Emerg Med J 26:87-91 doi:10.1136/emj.2007.056242
  • Original Article

Abdominal and Cardiac Evaluation with Sonography in Shock (ACES): an approach by emergency physicians for the use of ultrasound in patients with undifferentiated hypotension

  1. P R T Atkinson1,
  2. D J McAuley1,
  3. R J Kendall1,
  4. O Abeyakoon1,
  5. C G Reid2,
  6. J Connolly3,
  7. D Lewis4
  1. 1
    Addenbrooke’s Hospital, Cambridge University Teaching Hospitals NHS Foundation Trust, Cambridge, UK
  2. 2
    Basingstoke and North Hampshire NHS Foundation Trust, Basingstoke, UK
  3. 3
    Newcastle Acute Hospitals NHS Foundation Trust, Newcastle, UK
  4. 4
    The Ipswich Hospital NHS Trust, Ipswich, UK
  1. Dr P R T Atkinson, Addenbrooke’s Hospital, Cambridge University Teaching Hospitals NHS Foundation Trust, Cambridge, UK; paul.atkinson{at}
  • Accepted 15 May 2008


Background: Non-traumatic undifferentiated hypotension is a common critical presentation in the emergency department. In this group of patients, early diagnosis and goal-directed therapy is essential for an optimal outcome. The usefulness of focused bedside ultrasound is reviewed and a protocol for Abdominal and Cardiac Evaluation with Sonography in Shock (ACES) is proposed.

Methods: The protocol consists of six windows including cardiac, peritoneal, pleural, inferior vena cava and aortic views, and aims to shorten the time period taken to establish a diagnosis and hence to deliver the most appropriate goal-directed therapy. Its use in seven case examples is described.

Results: In all cases the ACES protocol helped in guiding the initial management while further information was obtained.

Conclusion: The six-view ACES protocol is a useful adjunct to clinical examination in patients with undifferentiated hypotension in the emergency department. A prospective randomised trial or multicentre database/registry is needed to investigate the validity and impact of this protocol on the early diagnosis and management of hypotensive patients.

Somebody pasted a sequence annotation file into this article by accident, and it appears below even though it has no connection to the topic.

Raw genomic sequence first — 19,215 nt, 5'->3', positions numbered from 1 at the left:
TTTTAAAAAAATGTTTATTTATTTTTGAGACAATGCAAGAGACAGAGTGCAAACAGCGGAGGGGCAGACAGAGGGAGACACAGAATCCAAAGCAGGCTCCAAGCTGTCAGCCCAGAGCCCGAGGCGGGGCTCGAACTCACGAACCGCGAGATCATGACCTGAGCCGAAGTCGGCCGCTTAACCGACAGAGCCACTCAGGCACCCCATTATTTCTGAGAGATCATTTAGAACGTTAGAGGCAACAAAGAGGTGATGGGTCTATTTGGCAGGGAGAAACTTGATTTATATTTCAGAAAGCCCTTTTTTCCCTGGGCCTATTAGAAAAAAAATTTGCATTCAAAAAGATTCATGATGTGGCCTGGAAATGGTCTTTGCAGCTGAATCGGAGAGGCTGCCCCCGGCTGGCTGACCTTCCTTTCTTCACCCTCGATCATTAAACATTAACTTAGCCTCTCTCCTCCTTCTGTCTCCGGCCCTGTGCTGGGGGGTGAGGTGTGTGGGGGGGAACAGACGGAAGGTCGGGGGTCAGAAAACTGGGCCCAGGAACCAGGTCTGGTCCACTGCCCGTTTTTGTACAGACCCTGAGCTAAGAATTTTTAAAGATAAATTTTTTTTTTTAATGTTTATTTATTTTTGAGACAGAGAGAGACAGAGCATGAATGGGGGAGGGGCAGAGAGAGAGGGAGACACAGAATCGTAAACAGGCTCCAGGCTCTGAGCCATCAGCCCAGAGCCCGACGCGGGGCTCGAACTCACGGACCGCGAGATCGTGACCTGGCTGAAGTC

• Competing interests: PRTA, RJK, DL and DJMcA organise and teach on emergency ultrasound UK level 1 and advanced ultrasound courses at Addenbrooke’s Hospital and Ipswich Hospital. PRTA and DL co-direct the focused ultrasound websites and CGR organises and teaches on emergency training ultrasound courses in Basingstoke. JC organises and teaches on NEMUS emergency ultrasound courses in the Northern Deanery.

  • Ethics approval: The local ethics committee (Cambridgeshire 2) has approved analysis and publication of the cases included in this paper. No identifiable patient information has been used and all images of scans have been anonymised. Cases are example but typical cases taken from our collective experience.

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Among patients with minor TBI (GCS 13-15) getting CT scans ≥ 24 hours after injury, what proportion have a traumatic finding?


0.5% - 43% response rate
3% - 41% response rate
10% - 16% response rate

Related original article: PCT head imaging in patients with head injury who present after 24 h of injury: a retrospective cohort study

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